This week’s debate among seven Republican candidates for president in 2012 was useful. It helped sort out more-serious candidates from those who have little chance of winning the nomination.
It introduced some of the hopefuls to a national audience, allowing them to put forward their most important campaign points. And it enabled the candidates to interact with each other.
The candidates mostly espoused classic Republican positions — no surprise there. They were unanimous in their opposition to anything President Obama favors, insisting he had wrecked the economy and that they would fix it.
Other debate themes included states’ rights versus federal action, opposition to abortion, the ostensible virtues of the private sector over government’s role, and hostility to public subsidies for private business (although no one denounced corporate tax breaks).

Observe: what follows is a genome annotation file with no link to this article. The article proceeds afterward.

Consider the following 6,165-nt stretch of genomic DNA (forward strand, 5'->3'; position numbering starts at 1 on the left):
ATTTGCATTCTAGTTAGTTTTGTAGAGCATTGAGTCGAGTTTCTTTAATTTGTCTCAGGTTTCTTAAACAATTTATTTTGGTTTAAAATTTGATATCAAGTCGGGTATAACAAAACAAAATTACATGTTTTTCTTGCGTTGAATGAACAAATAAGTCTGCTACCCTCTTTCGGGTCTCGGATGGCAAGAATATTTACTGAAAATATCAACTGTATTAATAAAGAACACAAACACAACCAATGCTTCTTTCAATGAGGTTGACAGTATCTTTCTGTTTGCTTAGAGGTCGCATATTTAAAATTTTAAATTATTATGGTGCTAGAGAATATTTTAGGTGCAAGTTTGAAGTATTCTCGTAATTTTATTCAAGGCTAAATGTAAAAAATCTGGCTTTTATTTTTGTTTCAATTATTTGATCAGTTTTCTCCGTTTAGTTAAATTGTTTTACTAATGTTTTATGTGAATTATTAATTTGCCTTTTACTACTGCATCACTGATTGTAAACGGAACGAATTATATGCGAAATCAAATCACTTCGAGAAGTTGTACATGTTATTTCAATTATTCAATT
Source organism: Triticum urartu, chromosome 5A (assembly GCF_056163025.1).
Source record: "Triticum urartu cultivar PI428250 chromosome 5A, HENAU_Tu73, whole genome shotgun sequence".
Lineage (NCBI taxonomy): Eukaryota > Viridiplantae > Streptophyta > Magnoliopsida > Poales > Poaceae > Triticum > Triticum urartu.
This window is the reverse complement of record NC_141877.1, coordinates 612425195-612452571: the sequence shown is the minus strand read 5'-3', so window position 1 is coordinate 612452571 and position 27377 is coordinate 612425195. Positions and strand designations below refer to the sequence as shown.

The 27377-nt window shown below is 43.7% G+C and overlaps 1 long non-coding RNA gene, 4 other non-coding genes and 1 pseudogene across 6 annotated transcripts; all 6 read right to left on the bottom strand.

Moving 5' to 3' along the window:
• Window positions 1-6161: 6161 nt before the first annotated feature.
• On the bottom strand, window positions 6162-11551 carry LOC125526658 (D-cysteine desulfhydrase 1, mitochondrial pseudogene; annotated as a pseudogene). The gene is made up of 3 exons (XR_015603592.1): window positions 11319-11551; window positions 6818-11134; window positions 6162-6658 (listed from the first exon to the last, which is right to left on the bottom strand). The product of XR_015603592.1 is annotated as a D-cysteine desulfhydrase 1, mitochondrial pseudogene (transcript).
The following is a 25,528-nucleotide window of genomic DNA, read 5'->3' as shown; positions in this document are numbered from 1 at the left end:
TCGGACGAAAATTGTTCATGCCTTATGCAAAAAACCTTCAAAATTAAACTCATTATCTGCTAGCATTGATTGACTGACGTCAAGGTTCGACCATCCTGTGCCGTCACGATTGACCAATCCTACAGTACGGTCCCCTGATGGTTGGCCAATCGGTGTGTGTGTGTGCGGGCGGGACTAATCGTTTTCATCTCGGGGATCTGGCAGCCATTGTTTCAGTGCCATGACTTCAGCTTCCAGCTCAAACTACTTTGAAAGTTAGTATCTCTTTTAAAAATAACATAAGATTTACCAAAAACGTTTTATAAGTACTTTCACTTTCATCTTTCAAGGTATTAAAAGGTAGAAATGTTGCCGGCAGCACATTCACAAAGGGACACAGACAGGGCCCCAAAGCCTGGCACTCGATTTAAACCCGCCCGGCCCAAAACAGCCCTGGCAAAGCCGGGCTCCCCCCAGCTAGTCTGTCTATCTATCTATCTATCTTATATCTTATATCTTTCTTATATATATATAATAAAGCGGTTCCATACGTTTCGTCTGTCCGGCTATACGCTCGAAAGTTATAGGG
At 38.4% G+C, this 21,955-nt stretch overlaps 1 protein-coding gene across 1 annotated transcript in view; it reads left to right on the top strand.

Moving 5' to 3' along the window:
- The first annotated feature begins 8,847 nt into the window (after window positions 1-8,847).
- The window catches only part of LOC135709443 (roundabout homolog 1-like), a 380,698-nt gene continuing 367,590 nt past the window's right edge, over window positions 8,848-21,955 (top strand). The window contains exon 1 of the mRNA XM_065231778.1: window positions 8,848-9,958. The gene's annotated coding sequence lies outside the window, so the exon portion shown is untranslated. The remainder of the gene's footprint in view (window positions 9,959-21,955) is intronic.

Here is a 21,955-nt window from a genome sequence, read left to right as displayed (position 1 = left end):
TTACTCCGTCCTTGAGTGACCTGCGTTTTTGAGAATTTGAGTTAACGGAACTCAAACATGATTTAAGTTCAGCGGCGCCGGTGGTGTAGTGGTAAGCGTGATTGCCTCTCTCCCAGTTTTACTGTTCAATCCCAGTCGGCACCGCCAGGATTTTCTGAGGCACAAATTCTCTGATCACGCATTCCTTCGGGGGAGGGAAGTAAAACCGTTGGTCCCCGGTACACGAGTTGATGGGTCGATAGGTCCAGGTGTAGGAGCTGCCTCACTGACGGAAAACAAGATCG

New Hampshire, as usual, will be the site of the first state presidential primary, in February, 2012, although it will follow the Iowa caucuses. Missing from Monday’s debate were several potential candidates whose entry could change the tone, if not the direction, of the Republican battle.
Monday’s debate helped move the political ball forward in helping Republican voters learn about their choices in this large field. In that respect, consider the debate progress.